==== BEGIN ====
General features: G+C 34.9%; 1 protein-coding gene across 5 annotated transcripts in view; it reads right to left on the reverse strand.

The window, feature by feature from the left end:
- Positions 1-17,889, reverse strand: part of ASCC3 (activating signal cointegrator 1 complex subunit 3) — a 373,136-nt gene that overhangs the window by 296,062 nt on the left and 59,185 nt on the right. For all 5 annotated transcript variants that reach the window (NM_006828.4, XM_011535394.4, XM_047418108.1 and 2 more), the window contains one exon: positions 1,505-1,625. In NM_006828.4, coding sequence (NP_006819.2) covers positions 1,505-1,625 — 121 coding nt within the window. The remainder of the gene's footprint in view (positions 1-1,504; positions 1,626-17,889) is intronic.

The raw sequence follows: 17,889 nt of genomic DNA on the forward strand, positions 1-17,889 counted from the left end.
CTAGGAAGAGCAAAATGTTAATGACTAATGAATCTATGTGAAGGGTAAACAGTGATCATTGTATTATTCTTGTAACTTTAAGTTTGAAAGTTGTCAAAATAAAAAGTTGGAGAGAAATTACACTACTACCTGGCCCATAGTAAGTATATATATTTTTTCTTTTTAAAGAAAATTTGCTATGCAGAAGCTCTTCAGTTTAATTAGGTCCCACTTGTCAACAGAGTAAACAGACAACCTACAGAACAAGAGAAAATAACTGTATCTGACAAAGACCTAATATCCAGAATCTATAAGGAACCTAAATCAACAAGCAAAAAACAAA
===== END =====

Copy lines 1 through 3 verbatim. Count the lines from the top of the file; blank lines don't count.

General features: G+C 34.9%; 1 protein-coding gene across 5 annotated transcripts in view; it reads right to left on the reverse strand.

The window, feature by feature from the left end:
- Positions 1-17,889, reverse strand: part of ASCC3 (activating signal cointegrator 1 complex subunit 3) — a 373,136-nt gene that overhangs the window by 296,062 nt on the left and 59,185 nt on the right. For all 5 annotated transcript variants that reach the window (NM_006828.4, XM_011535394.4, XM_047418108.1 and 2 more), the window contains one exon: positions 1,505-1,625. In NM_006828.4, coding sequence (NP_006819.2) covers positions 1,505-1,625 — 121 coding nt within the window. The remainder of the gene's footprint in view (positions 1-1,504; positions 1,626-17,889) is intronic.